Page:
Call for honest dialogue on the base problems of mass shootings

Bill Hamm
Staff Writer

With all the vitriol rhetoric and propaganda in our faces today, how can we possibly have any meaningful and honest discussion about the issue of mass shootings? This is a question being discussed and deliberated right here at Minnesota State University, Mankato. As we attempt to approach this issue from a neutral vantage point, we find no one neutral ground to stand on.

Some would like to do a march in support for the Florida students, but they know that is an open invitation for confrontation that would surely organize in opposition. Others would like to do some form of public forum on the issue. How we could keep the discussion under control regulates this conversation as well. No issue in America makes enemies of friends faster than this one; no issue encourages the blatant exhibition of hatred more. So, how can we organize any civil discussion aimed at a mutually respected resolution?

To illustrate these divisions, let’s look at two of the simplest elements of this discussion—the AR-15 rifle and the 2nd Amendment. The AR-15 is a civilian variant of the M-16, the Vietnam-era, fully-automatic military version. The rifle was clearly made for sale in the civilian market; it was originally a novelty item in that market place.

The question on many people’s minds: how did this rifle become the choice of most of these murderous monsters? That answer boils down to marketing gone mad. It wasn’t just the manufacturers and they’re ads to blame for this. No gun in American history has seen the push across so many forms of media as this rifle. It is in every action movie, every video that is war game based, and plastered across the Internet hundreds of thousands of times per day. How it got to be so popular among these young killers is no secret, yet even these facts are weighed differently as a means of jockeying for political position.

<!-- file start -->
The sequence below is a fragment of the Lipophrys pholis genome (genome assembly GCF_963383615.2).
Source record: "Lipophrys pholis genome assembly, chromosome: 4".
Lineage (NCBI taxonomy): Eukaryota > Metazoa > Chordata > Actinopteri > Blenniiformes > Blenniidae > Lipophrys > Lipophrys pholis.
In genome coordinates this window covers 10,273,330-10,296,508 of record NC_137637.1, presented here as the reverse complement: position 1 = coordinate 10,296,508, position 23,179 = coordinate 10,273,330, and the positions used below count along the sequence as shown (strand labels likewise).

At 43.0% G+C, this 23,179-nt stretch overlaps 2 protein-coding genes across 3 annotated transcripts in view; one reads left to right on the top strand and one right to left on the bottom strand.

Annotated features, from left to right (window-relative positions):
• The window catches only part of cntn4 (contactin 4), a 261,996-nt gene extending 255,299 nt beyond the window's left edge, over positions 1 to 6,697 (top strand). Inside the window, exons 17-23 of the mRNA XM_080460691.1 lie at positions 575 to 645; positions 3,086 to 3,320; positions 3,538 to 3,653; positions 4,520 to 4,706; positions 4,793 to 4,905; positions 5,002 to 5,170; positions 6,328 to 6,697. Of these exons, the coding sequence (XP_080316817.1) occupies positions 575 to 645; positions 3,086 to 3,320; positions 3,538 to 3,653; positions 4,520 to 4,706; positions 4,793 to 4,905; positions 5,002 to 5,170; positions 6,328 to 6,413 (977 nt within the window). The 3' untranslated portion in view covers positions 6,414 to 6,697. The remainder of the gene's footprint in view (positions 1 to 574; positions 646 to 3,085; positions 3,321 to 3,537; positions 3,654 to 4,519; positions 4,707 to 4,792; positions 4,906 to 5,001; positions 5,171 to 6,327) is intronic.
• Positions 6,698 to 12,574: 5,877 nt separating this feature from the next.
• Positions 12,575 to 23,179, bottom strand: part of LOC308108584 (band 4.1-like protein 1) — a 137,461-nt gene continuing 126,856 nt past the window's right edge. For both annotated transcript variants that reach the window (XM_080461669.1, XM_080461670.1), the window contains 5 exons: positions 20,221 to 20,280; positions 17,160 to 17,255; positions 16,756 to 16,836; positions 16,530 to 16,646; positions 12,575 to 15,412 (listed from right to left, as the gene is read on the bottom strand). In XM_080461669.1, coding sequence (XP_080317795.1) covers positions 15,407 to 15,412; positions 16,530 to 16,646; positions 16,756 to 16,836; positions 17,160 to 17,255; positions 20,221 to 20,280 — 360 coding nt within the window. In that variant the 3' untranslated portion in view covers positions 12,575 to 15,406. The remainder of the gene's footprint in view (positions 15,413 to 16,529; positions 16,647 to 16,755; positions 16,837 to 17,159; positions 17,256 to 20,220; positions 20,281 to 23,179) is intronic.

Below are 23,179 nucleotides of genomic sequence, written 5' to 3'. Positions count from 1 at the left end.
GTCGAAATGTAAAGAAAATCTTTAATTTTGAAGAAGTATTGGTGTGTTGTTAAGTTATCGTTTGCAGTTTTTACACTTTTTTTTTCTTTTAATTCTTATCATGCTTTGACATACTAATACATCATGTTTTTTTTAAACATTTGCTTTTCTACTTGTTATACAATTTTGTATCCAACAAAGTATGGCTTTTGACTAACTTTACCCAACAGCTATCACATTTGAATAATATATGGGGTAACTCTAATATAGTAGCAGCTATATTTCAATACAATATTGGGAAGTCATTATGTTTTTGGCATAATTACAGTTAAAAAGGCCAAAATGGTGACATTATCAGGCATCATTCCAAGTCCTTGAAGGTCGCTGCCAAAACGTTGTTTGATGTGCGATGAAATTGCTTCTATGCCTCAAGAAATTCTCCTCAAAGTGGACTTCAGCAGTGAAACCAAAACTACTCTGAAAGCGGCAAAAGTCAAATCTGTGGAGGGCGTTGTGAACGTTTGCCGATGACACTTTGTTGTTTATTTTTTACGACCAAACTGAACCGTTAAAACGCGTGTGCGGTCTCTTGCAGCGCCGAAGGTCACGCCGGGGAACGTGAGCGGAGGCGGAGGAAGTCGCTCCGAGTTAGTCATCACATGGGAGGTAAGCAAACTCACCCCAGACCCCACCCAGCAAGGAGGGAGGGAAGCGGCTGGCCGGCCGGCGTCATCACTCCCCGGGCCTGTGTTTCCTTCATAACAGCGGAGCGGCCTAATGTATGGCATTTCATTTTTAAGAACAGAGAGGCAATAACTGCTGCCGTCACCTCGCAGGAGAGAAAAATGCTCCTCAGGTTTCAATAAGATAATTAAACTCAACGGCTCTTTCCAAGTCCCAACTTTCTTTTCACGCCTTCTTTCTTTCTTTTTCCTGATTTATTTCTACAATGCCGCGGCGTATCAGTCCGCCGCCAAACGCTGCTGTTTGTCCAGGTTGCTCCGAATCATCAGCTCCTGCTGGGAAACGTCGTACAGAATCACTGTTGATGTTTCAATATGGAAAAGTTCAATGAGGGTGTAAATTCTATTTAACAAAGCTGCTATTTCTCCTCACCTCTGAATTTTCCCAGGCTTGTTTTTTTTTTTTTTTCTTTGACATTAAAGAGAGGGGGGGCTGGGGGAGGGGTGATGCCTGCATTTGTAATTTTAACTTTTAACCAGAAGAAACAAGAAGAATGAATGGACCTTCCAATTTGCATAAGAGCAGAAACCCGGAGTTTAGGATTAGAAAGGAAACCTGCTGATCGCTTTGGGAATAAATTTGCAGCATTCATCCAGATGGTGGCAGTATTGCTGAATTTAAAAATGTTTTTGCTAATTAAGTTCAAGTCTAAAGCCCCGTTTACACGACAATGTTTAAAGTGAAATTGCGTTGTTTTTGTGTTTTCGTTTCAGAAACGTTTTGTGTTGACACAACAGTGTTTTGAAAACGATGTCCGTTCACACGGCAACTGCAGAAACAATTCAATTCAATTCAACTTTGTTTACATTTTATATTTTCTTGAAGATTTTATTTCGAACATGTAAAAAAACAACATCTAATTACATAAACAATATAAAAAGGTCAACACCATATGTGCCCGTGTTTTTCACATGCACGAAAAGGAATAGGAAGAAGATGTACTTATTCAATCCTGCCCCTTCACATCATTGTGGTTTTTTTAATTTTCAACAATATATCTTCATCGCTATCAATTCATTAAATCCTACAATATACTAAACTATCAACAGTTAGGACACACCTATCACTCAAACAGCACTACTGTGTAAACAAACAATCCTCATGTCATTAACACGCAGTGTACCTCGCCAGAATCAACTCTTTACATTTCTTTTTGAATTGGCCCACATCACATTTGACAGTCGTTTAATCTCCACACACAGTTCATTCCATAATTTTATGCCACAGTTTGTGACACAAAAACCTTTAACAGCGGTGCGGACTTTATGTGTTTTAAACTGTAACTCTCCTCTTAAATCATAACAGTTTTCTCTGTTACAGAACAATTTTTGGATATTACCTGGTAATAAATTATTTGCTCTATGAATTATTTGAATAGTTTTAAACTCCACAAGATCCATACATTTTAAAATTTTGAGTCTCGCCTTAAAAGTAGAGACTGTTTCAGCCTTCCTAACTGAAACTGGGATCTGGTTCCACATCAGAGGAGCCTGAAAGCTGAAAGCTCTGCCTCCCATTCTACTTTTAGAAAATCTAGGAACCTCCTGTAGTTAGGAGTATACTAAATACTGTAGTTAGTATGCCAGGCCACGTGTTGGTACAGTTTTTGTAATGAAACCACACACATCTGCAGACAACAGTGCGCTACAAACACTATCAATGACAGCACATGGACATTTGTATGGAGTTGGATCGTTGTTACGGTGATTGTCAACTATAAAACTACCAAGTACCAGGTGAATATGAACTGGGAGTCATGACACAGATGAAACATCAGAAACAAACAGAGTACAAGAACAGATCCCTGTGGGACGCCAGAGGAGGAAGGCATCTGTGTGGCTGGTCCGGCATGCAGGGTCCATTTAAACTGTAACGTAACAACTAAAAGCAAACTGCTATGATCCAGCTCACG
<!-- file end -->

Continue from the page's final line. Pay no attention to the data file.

Next is the second amendment, which has a clear legal meaning as defined by Supreme Court precedence. Yet, division over those definitions still enters these discussions in very absurd ways. Anti-gun forces refuse to accept the present interpretation of the words after the last comma, while gun rights advocates support the language in its entirety as it is presently interpreted by the Supreme Court. This division also leaves no room for agreement and has very much fueled the election of our present President.

This brings us back to the structuring of a rational discussion on an issue so many people are irrational about. This effort is further hindered by two different, and conflicting, purposes. One is to stop these school shootings and end the loss of young lives, and the other is to use these tragedies as reasons to diminish the rights of law-abiding citizens who have no connections to these shootings.

First, we must develop a methodology to screen out fact from fiction on both sides before any discussions can begin. Once that is accomplished, discussion must be limited to the facts only, setting opinion aside and taking a rational approach. The reality is that this approach may produce as much anger as the present war of words, but we must try.

Gabe Hewitt

Gabe is a junior mass media student at MSU. He's usually up for anything. You can find him on Twitter (@gabehewitt) or you can email him at gabriel.hewitt@mnsu.edu.

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